Although no patents or exclusivity rights prevent a company from making generic Talwin (pentazocine), there are currently no generic versions available. It is unclear why this is the case. It may be because the demand for Talwin is too small for it to be profitable for a company to make a generic product.
Can I Buy Generic Talwin?
Talwin® (pentazocine lactate) is a prescription opioid medication used to treat moderate-to-severe pain. It may also be used before surgery or anesthesia.
Talwin is made by Hospira, Inc. It is not available in generic form at this time.
When Will Generic Talwin Be Available?
Talwin is a relatively older medication. It was approved by the U.S. Food and Drug Administration (FDA) before 1982. As an older medicine, it is no longer under the protection of patents or exclusivity rights. Therefore, a manufacturer could make a generic version of the drug.
However, no manufacturer has chosen to make a generic Talwin medication at this time. It is not entirely clear why this is the case. It could be that the demand for Talwin is too small to make it worthwhile for a company to make a generic version of the drug. Because it is not entirely clear why a generic version is not being made, it is difficult to predict when, or even if, such a product will become available.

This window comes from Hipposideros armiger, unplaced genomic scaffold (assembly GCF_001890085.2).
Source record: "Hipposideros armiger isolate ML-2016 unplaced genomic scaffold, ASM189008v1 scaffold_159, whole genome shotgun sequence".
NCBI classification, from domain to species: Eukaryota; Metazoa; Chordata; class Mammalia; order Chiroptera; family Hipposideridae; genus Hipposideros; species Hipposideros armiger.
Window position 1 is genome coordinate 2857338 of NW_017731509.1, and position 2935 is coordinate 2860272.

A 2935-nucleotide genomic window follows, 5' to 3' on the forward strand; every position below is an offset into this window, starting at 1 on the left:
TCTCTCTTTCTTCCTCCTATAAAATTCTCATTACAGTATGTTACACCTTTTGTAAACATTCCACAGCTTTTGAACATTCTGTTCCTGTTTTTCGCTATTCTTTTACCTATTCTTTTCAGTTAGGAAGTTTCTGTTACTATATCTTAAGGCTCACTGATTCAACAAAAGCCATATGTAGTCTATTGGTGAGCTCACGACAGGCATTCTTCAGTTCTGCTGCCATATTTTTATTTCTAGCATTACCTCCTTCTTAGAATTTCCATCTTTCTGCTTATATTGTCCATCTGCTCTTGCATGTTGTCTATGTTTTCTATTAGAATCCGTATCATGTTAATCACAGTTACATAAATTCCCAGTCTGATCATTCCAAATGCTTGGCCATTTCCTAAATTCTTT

Is Pentazocine a Generic Talwin?
No -- pentazocine is the active ingredient in Talwin, not a generic version of it. What can be confusing is that the active ingredient of a drug is often referred to as the "generic name."
The generic name is different from a generic version of a medicine. In order for there to be a generic version, the original medicine must have gone off-patent and another company besides the original manufacturer must make the product.
Written by/reviewed by: Kristi Monson, PharmD;Arthur Schoenstadt, MD
Last reviewed by: KristiMonson, PharmD;
List of references (click here):
Talwin [package insert]. Lake Forest, IL: Hospira, Inc.;2010 September.
Food and Drug Administration, Center for Drug Evaluation and Research. Electronic orange book: approved drug products with therapeutic equivalence evaluations. FDA Web site. Available at: http://www.fda.gov/cder/ob/. Accessed December 10, 2012.
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